How do you say “Coke” in Mandarin?

I’m Just Sayin’


By now I am sure most of you have seen Coca-Cola’s Super Bowl commercial, which featured a number of Americans singing “America the Beautiful” in English and other languages.

I personally found the ad beautiful but many did not. In fact, the ad sparked the usual “When you come to ‘Murica, you speak English!” debate. (Of course, nothing is more American than a good old-fashioned debate.)

In response to the fury, I actually posted on my personal Facebook page that America was built and paid for by our ancestors, most who primarily spoke French, Spanish, German and English, among many other languages. The rights we enjoy today – including the right to fight about language – are because of those individuals. Still today, we have bilingual soldiers fighting for America while also cherishing the language and customs of their ancestors.

After all, look around Southwest Louisiana. The majority of our dishes, towns and customs are not English, but hail from European ancestry. In everyday life, we use words that are not English, but rather Cajun French.

Many others, however, feel differently. I have heard the same opinion from people I know and even one radio talk show, and read this opinion multiple times on Coca-Cola’s official Facebook page: The English language is what unites us. Without it, we are separated into different groups, and therefore are not united as Americans. (I’m not so sure about that. Consider the Civil War.)

Many have also said that we all must learn English because it is the official language of the United States.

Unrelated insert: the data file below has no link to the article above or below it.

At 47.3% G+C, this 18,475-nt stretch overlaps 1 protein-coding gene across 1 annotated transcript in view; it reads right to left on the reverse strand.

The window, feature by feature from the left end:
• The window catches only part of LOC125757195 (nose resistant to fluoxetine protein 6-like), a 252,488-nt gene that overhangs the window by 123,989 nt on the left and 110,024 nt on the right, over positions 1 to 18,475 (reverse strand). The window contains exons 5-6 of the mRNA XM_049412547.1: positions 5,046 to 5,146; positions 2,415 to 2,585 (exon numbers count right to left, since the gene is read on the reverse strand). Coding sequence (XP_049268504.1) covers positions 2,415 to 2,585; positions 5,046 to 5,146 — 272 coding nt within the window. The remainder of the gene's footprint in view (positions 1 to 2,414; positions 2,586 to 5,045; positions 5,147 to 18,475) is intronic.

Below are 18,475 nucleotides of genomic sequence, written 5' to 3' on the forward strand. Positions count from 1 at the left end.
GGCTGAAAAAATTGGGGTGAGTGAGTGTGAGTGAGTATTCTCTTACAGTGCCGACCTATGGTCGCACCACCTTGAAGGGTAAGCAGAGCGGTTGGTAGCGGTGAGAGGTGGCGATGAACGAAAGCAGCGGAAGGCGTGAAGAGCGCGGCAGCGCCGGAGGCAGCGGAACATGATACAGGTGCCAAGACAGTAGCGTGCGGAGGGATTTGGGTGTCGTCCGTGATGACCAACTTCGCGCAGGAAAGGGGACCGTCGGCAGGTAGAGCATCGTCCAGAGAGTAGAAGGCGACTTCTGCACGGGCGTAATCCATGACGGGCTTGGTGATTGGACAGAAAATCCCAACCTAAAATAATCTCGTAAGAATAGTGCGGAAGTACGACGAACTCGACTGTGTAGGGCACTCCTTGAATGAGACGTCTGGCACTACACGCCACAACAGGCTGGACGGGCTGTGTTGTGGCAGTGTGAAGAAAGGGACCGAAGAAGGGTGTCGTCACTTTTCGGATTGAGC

Well, we should also learn how to research. America does not have an official language. Call your congressman, Google my previous statement, locate a civics or history teacher: We have no official language.

Even if we did, half the people crying, “Speak English!” have little grasp of the English language. They use “words” that are not actually words (such as “supposably”, “conversate,” “nauseous” and “expresso”). They cannot distinguish between “there”, “their” or “they’re”, but they preach that others should speak English.

Some have also argued that if an American visits a foreign country, he would be expected to know the language there. This is true. Of course, consider the European countries, where most people are fluent in two or more languages, including English. They constantly interact with one another and travel to each other’s countries for business and pleasure.

But the people coming into those countries, including Americans, have most likely had a full education, sometimes an extended education. Consider many of the Hispanic immigrants we have in this area who arrived in recent years. Most have no money and little education. Still, they work and contribute to this country. I personally would not fault them for not knowing English. They have never asked me to speak in their tongue.

I am not sure what unites us as Americans. Maybe our love of freedom and shared values. Maybe we are united simply because we are in the same country.

However, I do not personally see English, or language, as the main item that pulls us all together. If that’s true, some who were born and raised here cannot be a member of the club.

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Posted by on Feb 5 2014. Filed under Editorial Columns. You can follow any responses to this entry through the RSS 2.0. Both comments and pings are currently closed.

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